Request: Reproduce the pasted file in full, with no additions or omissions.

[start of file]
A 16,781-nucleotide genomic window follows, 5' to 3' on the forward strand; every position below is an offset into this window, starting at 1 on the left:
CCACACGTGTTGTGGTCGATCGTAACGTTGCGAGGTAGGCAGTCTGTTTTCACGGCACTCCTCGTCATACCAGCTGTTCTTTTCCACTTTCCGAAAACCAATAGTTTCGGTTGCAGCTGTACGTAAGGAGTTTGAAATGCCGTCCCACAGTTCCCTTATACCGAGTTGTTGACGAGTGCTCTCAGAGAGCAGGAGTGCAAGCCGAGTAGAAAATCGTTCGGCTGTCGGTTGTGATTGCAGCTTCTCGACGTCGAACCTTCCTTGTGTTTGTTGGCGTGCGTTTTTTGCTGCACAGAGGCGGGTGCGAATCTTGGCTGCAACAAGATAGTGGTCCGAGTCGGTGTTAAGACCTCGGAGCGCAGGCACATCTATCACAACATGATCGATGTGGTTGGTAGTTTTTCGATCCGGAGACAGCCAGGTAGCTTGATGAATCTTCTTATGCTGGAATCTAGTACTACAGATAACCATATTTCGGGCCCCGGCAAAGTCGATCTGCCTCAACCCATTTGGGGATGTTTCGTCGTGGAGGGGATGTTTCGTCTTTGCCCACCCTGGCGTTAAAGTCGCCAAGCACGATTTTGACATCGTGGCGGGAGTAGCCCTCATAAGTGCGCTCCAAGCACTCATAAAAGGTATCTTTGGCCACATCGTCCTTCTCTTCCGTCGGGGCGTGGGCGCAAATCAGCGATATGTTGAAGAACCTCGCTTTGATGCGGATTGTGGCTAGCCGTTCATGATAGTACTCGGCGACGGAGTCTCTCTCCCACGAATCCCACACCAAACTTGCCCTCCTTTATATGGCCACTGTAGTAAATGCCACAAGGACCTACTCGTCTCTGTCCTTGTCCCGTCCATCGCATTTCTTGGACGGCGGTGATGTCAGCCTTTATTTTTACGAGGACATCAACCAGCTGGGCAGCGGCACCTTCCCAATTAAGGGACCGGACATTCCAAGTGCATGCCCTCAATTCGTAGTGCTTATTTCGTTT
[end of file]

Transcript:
A 16,781-nucleotide genomic window follows, 5' to 3' on the forward strand; every position below is an offset into this window, starting at 1 on the left:
CCACACGTGTTGTGGTCGATCGTAACGTTGCGAGGTAGGCAGTCTGTTTTCACGGCACTCCTCGTCATACCAGCTGTTCTTTTCCACTTTCCGAAAACCAATAGTTTCGGTTGCAGCTGTACGTAAGGAGTTTGAAATGCCGTCCCACAGTTCCCTTATACCGAGTTGTTGACGAGTGCTCTCAGAGAGCAGGAGTGCAAGCCGAGTAGAAAATCGTTCGGCTGTCGGTTGTGATTGCAGCTTCTCGACGTCGAACCTTCCTTGTGTTTGTTGGCGTGCGTTTTTTGCTGCACAGAGGCGGGTGCGAATCTTGGCTGCAACAAGATAGTGGTCCGAGTCGGTGTTAAGACCTCGGAGCGCAGGCACATCTATCACAACATGATCGATGTGGTTGGTAGTTTTTCGATCCGGAGACAGCCAGGTAGCTTGATGAATCTTCTTATGCTGGAATCTAGTACTACAGATAACCATATTTCGGGCCCCGGCAAAGTCGATCTGCCTCAACCCATTTGGGGATGTTTCGTCGTGGAGGGGATGTTTCGTCTTTGCCCACCCTGGCGTTAAAGTCGCCAAGCACGATTTTGACATCGTGGCGGGAGTAGCCCTCATAAGTGCGCTCCAAGCACTCATAAAAGGTATCTTTGGCCACATCGTCCTTCTCTTCCGTCGGGGCGTGGGCGCAAATCAGCGATATGTTGAAGAACCTCGCTTTGATGCGGATTGTGGCTAGCCGTTCATGATAGTACTCGGCGACGGAGTCTCTCTCCCACGAATCCCACACCAAACTTGCCCTCCTTTATATGGCCACTGTAGTAAATGCCACAAGGACCTACTCGTCTCTGTCCTTGTCCCGTCCATCGCATTTCTTGGACGGCGGTGATGTCAGCCTTTATTTTTACGAGGACATCAACCAGCTGGGCAGCGGCACCTTCCCAATTAAGGGACCGGACATTCCAAGTGCATGCCCTCAATTCGTAGTGCTTATTTCGTTT